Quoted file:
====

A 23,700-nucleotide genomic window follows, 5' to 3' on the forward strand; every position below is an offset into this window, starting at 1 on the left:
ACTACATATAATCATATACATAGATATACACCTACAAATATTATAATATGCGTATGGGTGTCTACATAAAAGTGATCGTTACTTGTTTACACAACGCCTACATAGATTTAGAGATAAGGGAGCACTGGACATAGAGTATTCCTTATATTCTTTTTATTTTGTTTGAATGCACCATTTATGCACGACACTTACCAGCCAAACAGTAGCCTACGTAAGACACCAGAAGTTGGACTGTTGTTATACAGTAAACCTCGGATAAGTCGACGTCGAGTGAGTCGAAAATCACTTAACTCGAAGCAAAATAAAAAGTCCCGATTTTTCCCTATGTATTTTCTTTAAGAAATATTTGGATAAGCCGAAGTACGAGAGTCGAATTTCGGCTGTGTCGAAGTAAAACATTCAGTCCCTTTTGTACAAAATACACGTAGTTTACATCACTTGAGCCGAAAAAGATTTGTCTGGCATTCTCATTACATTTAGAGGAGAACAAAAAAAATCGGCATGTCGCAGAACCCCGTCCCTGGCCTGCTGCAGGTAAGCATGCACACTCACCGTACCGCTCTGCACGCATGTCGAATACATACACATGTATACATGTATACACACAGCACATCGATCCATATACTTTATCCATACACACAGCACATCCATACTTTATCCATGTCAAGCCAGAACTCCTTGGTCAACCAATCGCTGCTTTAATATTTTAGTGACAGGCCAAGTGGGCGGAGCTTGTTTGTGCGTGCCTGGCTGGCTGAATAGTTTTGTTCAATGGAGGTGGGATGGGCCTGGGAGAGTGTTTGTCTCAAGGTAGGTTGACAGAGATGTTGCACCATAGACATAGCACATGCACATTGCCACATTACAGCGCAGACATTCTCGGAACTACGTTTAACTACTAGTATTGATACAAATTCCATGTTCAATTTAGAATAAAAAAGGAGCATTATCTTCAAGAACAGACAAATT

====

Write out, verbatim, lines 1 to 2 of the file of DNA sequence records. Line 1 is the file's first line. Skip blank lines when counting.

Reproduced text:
A 23,700-nucleotide genomic window follows, 5' to 3' on the forward strand; every position below is an offset into this window, starting at 1 on the left:
ACTACATATAATCATATACATAGATATACACCTACAAATATTATAATATGCGTATGGGTGTCTACATAAAAGTGATCGTTACTTGTTTACACAACGCCTACATAGATTTAGAGATAAGGGAGCACTGGACATAGAGTATTCCTTATATTCTTTTTATTTTGTTTGAATGCACCATTTATGCACGACACTTACCAGCCAAACAGTAGCCTACGTAAGACACCAGAAGTTGGACTGTTGTTATACAGTAAACCTCGGATAAGTCGACGTCGAGTGAGTCGAAAATCACTTAACTCGAAGCAAAATAAAAAGTCCCGATTTTTCCCTATGTATTTTCTTTAAGAAATATTTGGATAAGCCGAAGTACGAGAGTCGAATTTCGGCTGTGTCGAAGTAAAACATTCAGTCCCTTTTGTACAAAATACACGTAGTTTACATCACTTGAGCCGAAAAAGATTTGTCTGGCATTCTCATTACATTTAGAGGAGAACAAAAAAAATCGGCATGTCGCAGAACCCCGTCCCTGGCCTGCTGCAGGTAAGCATGCACACTCACCGTACCGCTCTGCACGCATGTCGAATACATACACATGTATACATGTATACACACAGCACATCGATCCATATACTTTATCCATACACACAGCACATCCATACTTTATCCATGTCAAGCCAGAACTCCTTGGTCAACCAATCGCTGCTTTAATATTTTAGTGACAGGCCAAGTGGGCGGAGCTTGTTTGTGCGTGCCTGGCTGGCTGAATAGTTTTGTTCAATGGAGGTGGGATGGGCCTGGGAGAGTGTTTGTCTCAAGGTAGGTTGACAGAGATGTTGCACCATAGACATAGCACATGCACATTGCCACATTACAGCGCAGACATTCTCGGAACTACGTTTAACTACTAGTATTGATACAAATTCCATGTTCAATTTAGAATAAAAAAGGAGCATTATCTTCAAGAACAGACAAATT